- Streamline IRB review
- Address the ethical debate regarding secondary research with non-identifiable biospecimens
The Revised Common Rule guidelines were issued on Jan 19, 2017 (82 F.R. 7149) and were to be made effective from Jan 19, 2018 with compliance date on Single IRB-of-Record (sIRB) requirement of Jan 20, 2020. However, the implementation of the Revised Common Rule was delayed and to be implemented on Jan 21, 2019.
If your institution decides to take advantage of any one of the three “burden-reducing provisions,” on or after July 19, 2018, the study must be in full compliance with all the Revised Common Rule regulations by Jan 21, 2019.
Three “burden-reducing provisions”:
- Usage of the revised definition of “research,” which now removes four of the categories as research
- The allowance for no annual continuing review of certain categories of research
- The elimination of the requirement that institutional review boards (IRBs) review grant applications or other funding proposals related to the research
Why the industry should pay attention to the “Revised Common Rule?”
Though the Revised Common Rule is applicable only for Federally Funded Research; still from the industry’s perspective it requires attention because of what it holds for the industry:
- Direct Impact: It will lead to change in FDA regulations eventually as 21st Century Cures Act mandates harmonization between Common Rule and FDA Human Subjects Regulations.
- Indirect Impact: The Common Rule is and will continue to be the default framework under which the industry’s institutional collaborators conduct human subjects research paving way to changes in institutional processes, policies and forms.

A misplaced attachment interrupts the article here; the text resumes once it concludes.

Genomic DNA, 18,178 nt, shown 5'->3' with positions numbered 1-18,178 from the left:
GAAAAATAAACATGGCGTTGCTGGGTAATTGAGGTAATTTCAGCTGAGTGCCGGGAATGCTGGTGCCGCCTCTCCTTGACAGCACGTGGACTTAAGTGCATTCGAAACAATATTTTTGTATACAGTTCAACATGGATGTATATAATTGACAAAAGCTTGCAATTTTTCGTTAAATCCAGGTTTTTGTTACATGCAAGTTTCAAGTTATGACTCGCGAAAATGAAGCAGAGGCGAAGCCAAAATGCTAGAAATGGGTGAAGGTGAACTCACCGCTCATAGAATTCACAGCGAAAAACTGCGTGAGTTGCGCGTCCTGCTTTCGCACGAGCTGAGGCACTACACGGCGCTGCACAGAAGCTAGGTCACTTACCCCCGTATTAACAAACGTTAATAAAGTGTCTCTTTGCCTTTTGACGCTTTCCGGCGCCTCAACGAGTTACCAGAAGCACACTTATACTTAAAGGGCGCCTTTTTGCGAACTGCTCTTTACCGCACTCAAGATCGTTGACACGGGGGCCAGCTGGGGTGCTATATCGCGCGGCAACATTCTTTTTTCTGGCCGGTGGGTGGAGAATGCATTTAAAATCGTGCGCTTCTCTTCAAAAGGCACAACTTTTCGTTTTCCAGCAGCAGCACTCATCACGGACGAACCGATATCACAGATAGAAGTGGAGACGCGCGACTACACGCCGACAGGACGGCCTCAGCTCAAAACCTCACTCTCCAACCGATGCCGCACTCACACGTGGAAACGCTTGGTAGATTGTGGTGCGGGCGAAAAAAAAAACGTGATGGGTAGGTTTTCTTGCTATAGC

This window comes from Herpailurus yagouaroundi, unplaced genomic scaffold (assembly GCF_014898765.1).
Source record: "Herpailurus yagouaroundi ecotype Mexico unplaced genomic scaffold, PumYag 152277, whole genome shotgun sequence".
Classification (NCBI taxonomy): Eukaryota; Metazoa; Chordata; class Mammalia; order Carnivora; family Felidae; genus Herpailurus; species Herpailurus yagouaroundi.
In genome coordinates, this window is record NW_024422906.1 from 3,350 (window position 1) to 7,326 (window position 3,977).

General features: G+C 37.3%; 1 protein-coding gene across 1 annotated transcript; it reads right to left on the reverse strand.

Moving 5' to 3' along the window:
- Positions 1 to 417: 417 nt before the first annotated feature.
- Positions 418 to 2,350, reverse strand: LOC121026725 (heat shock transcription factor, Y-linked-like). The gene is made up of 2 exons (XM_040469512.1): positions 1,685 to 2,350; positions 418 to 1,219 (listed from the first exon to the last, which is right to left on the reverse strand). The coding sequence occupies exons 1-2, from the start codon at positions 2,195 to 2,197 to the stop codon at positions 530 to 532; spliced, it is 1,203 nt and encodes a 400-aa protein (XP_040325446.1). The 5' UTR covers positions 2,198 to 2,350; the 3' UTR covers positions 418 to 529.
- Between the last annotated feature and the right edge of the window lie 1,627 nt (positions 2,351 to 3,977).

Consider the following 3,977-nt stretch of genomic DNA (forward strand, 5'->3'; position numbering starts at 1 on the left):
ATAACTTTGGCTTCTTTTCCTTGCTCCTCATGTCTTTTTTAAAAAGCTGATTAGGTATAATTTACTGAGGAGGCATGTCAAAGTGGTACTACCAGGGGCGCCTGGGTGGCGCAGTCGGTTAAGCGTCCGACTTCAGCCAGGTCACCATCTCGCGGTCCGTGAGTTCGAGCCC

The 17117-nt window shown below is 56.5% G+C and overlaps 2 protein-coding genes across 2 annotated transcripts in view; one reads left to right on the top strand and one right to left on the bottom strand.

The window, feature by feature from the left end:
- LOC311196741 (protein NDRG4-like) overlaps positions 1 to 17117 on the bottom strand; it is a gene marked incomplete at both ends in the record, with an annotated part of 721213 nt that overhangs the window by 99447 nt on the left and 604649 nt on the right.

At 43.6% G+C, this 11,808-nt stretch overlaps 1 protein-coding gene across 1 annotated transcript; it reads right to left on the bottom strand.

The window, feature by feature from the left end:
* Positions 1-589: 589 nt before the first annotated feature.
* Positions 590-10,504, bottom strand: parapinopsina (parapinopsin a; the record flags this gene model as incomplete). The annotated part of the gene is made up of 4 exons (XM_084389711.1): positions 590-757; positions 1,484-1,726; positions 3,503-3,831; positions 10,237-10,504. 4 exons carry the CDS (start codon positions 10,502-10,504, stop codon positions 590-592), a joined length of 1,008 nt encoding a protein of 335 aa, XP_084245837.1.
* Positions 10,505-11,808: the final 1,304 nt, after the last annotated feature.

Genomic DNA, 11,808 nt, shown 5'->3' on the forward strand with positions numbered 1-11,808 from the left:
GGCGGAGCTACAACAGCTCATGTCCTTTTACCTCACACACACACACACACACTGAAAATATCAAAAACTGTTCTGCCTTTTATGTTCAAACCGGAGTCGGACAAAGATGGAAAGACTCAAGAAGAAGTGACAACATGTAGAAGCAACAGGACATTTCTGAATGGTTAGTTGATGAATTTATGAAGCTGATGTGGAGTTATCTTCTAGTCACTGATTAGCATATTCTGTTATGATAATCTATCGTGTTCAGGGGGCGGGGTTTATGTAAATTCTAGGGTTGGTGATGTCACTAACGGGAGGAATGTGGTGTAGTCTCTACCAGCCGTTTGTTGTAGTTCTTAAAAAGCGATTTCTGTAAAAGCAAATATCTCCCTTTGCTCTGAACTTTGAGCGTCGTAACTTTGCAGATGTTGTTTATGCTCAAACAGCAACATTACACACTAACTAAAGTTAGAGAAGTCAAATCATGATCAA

Key provisions in the Revised Common Rule & the potential implications for the industry
- Continuing Review: Under the Revised Common Rule it is no longer required for some research that has progressed to the point that it involves only one or both of the following, which are part of the IRB-approved study: (1) Data analysis, including analysis of identifiable private information or identifiable biospecimens, or (2) Accessing follow-up clinical data from procedures that subjects would undergo as part of clinical care. The IRB will notify researchers upon initial approval about any post-approval review requirements.
- Exemptions: The categories of research that are exempt from IRB review have been expanded under the Revised Common Rule and furthermore some existing categories have been clarified. Some exemptions may require “Limited IRB review”, while others may qualify for “self-determination.” Under the revised rule, researchers will still submit all human participant research to the IRB to determine any exemptions.
- Informed Consent: A new “Key Elements” section and rearranged content introduced in the Revised Common Rule aims to facilitate a potential research subject’s decision to participate or not. A new option for broad consent may be available in the future.
- Single IRB-of-Record (sIRB): Most federally funded collaborative research projects located in the US that require IRB oversight will be required to use a single IRB (commercial, academic, or hospital-based) starting January 2020.
**For your knowledge the Common Rule is now referred to as the “Pre-2018 Requirements” and the Revised Common Rule is referred to as the “2018 Requirements.” If your institution decides to adapt any of the “three burden-reducing provisions,” it may be easier to use the new reference language.